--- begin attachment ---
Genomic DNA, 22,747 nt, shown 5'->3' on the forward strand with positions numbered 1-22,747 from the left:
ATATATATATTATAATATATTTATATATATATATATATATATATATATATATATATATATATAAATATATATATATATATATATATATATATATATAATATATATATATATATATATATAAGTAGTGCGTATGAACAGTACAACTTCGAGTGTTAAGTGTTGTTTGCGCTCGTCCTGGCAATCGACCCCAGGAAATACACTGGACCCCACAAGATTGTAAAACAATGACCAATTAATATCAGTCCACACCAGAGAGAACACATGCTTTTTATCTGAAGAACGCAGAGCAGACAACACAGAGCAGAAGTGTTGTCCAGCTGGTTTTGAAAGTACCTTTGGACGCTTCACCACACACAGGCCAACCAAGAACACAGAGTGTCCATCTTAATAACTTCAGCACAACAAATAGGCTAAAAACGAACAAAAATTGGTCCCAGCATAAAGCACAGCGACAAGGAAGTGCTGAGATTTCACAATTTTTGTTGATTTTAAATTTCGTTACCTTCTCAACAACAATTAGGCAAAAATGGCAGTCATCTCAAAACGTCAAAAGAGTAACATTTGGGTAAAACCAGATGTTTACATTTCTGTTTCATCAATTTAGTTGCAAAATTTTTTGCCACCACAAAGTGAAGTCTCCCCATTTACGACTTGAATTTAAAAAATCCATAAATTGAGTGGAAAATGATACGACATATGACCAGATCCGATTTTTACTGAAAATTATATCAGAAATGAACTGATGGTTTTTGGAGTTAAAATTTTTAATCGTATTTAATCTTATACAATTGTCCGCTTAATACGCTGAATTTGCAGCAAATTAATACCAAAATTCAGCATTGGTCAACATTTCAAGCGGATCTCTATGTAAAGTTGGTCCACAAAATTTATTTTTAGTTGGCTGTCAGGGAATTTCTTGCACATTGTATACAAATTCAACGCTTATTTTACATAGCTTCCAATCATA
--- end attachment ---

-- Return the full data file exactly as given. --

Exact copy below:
Genomic DNA, 22,747 nt, shown 5'->3' on the forward strand with positions numbered 1-22,747 from the left:
ATATATATATTATAATATATTTATATATATATATATATATATATATATATATATATATATATAAATATATATATATATATATATATATATATATATAATATATATATATATATATATATAAGTAGTGCGTATGAACAGTACAACTTCGAGTGTTAAGTGTTGTTTGCGCTCGTCCTGGCAATCGACCCCAGGAAATACACTGGACCCCACAAGATTGTAAAACAATGACCAATTAATATCAGTCCACACCAGAGAGAACACATGCTTTTTATCTGAAGAACGCAGAGCAGACAACACAGAGCAGAAGTGTTGTCCAGCTGGTTTTGAAAGTACCTTTGGACGCTTCACCACACACAGGCCAACCAAGAACACAGAGTGTCCATCTTAATAACTTCAGCACAACAAATAGGCTAAAAACGAACAAAAATTGGTCCCAGCATAAAGCACAGCGACAAGGAAGTGCTGAGATTTCACAATTTTTGTTGATTTTAAATTTCGTTACCTTCTCAACAACAATTAGGCAAAAATGGCAGTCATCTCAAAACGTCAAAAGAGTAACATTTGGGTAAAACCAGATGTTTACATTTCTGTTTCATCAATTTAGTTGCAAAATTTTTTGCCACCACAAAGTGAAGTCTCCCCATTTACGACTTGAATTTAAAAAATCCATAAATTGAGTGGAAAATGATACGACATATGACCAGATCCGATTTTTACTGAAAATTATATCAGAAATGAACTGATGGTTTTTGGAGTTAAAATTTTTAATCGTATTTAATCTTATACAATTGTCCGCTTAATACGCTGAATTTGCAGCAAATTAATACCAAAATTCAGCATTGGTCAACATTTCAAGCGGATCTCTATGTAAAGTTGGTCCACAAAATTTATTTTTAGTTGGCTGTCAGGGAATTTCTTGCACATTGTATACAAATTCAACGCTTATTTTACATAGCTTCCAATCATA